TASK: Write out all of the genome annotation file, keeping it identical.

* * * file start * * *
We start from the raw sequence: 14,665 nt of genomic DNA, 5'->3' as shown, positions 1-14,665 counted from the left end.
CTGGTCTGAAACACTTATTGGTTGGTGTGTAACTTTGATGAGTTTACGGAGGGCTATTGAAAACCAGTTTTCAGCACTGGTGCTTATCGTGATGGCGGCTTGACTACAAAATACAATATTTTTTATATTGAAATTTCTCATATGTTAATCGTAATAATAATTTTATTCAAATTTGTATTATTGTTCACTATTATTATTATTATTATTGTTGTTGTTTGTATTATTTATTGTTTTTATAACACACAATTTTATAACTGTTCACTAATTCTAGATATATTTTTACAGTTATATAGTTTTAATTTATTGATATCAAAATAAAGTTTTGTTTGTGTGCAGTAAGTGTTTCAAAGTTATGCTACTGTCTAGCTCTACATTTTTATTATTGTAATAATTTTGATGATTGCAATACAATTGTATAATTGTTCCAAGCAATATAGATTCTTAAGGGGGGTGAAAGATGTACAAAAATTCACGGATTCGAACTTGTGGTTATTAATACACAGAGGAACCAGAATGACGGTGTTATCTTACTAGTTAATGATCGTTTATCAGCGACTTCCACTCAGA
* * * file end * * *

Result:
We start from the raw sequence: 14,665 nt of genomic DNA, 5'->3' as shown, positions 1-14,665 counted from the left end.
CTGGTCTGAAACACTTATTGGTTGGTGTGTAACTTTGATGAGTTTACGGAGGGCTATTGAAAACCAGTTTTCAGCACTGGTGCTTATCGTGATGGCGGCTTGACTACAAAATACAATATTTTTTATATTGAAATTTCTCATATGTTAATCGTAATAATAATTTTATTCAAATTTGTATTATTGTTCACTATTATTATTATTATTATTGTTGTTGTTTGTATTATTTATTGTTTTTATAACACACAATTTTATAACTGTTCACTAATTCTAGATATATTTTTACAGTTATATAGTTTTAATTTATTGATATCAAAATAAAGTTTTGTTTGTGTGCAGTAAGTGTTTCAAAGTTATGCTACTGTCTAGCTCTACATTTTTATTATTGTAATAATTTTGATGATTGCAATACAATTGTATAATTGTTCCAAGCAATATAGATTCTTAAGGGGGGTGAAAGATGTACAAAAATTCACGGATTCGAACTTGTGGTTATTAATACACAGAGGAACCAGAATGACGGTGTTATCTTACTAGTTAATGATCGTTTATCAGCGACTTCCACTCAGA